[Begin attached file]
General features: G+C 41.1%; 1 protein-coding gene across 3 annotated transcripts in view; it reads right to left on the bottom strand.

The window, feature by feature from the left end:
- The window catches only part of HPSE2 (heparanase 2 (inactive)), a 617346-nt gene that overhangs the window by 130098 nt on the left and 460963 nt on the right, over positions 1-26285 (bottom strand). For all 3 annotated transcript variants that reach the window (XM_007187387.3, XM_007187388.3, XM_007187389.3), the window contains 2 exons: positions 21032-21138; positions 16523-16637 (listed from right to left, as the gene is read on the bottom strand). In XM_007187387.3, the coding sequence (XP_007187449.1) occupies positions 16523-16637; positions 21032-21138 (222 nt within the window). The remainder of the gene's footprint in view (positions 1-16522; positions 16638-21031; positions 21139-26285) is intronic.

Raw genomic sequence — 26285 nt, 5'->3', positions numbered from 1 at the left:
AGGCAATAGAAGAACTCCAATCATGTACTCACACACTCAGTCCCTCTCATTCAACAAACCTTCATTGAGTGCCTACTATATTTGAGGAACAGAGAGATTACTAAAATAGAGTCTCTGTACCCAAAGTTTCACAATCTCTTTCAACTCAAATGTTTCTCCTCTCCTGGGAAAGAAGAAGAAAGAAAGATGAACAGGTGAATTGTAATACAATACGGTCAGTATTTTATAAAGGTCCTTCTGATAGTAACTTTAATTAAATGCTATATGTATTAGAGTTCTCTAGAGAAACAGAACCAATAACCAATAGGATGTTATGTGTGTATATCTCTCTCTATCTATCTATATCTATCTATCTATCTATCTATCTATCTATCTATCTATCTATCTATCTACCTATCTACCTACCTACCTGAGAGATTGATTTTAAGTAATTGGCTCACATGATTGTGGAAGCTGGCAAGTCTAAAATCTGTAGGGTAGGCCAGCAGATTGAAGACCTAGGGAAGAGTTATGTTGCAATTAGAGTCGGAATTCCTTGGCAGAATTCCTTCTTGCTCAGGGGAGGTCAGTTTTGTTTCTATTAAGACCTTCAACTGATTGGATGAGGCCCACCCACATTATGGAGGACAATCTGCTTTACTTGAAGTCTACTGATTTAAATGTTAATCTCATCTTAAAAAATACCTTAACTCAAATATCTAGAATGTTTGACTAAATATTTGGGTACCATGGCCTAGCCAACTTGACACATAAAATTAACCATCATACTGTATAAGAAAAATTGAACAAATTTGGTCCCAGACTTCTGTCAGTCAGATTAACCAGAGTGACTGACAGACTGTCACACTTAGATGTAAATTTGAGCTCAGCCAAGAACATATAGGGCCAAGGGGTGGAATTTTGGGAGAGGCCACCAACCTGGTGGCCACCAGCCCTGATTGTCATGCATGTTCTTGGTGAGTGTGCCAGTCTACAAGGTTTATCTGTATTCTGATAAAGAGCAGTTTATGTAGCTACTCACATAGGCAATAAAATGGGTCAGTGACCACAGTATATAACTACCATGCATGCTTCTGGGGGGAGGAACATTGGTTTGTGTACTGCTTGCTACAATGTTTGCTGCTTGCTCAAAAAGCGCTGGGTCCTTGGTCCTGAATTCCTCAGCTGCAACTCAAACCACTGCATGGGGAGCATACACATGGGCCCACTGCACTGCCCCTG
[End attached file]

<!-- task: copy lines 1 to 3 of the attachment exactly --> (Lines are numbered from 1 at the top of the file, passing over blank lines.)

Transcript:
General features: G+C 41.1%; 1 protein-coding gene across 3 annotated transcripts in view; it reads right to left on the bottom strand.

The window, feature by feature from the left end:
- The window catches only part of HPSE2 (heparanase 2 (inactive)), a 617346-nt gene that overhangs the window by 130098 nt on the left and 460963 nt on the right, over positions 1-26285 (bottom strand). For all 3 annotated transcript variants that reach the window (XM_007187387.3, XM_007187388.3, XM_007187389.3), the window contains 2 exons: positions 21032-21138; positions 16523-16637 (listed from right to left, as the gene is read on the bottom strand). In XM_007187387.3, the coding sequence (XP_007187449.1) occupies positions 16523-16637; positions 21032-21138 (222 nt within the window). The remainder of the gene's footprint in view (positions 1-16522; positions 16638-21031; positions 21139-26285) is intronic.